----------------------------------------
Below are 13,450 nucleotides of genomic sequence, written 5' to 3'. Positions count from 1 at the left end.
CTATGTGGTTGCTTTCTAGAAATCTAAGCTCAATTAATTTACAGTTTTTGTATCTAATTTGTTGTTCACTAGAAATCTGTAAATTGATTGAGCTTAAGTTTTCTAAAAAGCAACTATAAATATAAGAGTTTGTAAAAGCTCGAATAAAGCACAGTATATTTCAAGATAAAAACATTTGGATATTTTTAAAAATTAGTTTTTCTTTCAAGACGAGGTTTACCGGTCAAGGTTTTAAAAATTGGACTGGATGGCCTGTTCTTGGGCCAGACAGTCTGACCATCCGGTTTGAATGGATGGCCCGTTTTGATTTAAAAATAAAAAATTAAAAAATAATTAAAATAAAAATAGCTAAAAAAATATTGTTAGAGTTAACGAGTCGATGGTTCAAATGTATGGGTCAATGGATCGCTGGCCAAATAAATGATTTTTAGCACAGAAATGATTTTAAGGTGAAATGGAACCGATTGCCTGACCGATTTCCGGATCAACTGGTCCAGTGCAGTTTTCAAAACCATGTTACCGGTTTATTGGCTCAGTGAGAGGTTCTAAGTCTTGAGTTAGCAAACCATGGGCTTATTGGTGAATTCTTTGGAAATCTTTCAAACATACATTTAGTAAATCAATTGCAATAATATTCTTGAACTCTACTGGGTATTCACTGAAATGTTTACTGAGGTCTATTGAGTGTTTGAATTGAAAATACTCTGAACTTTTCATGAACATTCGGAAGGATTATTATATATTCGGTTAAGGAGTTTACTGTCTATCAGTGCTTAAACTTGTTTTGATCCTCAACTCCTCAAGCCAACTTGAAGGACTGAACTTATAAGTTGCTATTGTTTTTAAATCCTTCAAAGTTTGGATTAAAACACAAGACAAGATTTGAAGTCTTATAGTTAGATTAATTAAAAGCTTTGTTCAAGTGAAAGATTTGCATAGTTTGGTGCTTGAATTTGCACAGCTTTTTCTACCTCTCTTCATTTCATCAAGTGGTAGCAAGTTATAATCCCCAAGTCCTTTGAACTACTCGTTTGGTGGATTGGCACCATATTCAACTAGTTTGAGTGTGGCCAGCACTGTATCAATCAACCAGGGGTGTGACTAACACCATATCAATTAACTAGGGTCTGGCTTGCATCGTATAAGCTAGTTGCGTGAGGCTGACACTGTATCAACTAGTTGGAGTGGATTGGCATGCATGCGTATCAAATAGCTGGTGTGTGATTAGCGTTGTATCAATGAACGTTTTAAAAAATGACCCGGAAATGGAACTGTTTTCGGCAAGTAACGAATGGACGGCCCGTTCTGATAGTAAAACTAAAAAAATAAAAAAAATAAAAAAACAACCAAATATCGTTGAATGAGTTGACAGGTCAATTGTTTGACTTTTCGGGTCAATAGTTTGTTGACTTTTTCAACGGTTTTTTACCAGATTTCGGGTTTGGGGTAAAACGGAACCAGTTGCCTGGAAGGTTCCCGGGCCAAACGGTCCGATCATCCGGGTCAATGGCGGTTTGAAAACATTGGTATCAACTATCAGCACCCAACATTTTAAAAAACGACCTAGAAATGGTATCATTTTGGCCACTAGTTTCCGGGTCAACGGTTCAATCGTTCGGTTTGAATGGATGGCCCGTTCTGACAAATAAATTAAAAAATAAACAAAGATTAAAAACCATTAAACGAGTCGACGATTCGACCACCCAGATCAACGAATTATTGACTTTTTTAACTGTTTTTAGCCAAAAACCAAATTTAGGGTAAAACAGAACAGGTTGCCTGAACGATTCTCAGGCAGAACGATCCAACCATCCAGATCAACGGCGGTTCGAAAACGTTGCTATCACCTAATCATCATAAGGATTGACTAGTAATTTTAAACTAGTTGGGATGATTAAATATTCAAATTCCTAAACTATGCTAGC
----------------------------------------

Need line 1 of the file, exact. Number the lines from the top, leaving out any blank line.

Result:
Below are 13,450 nucleotides of genomic sequence, written 5' to 3'. Positions count from 1 at the left end.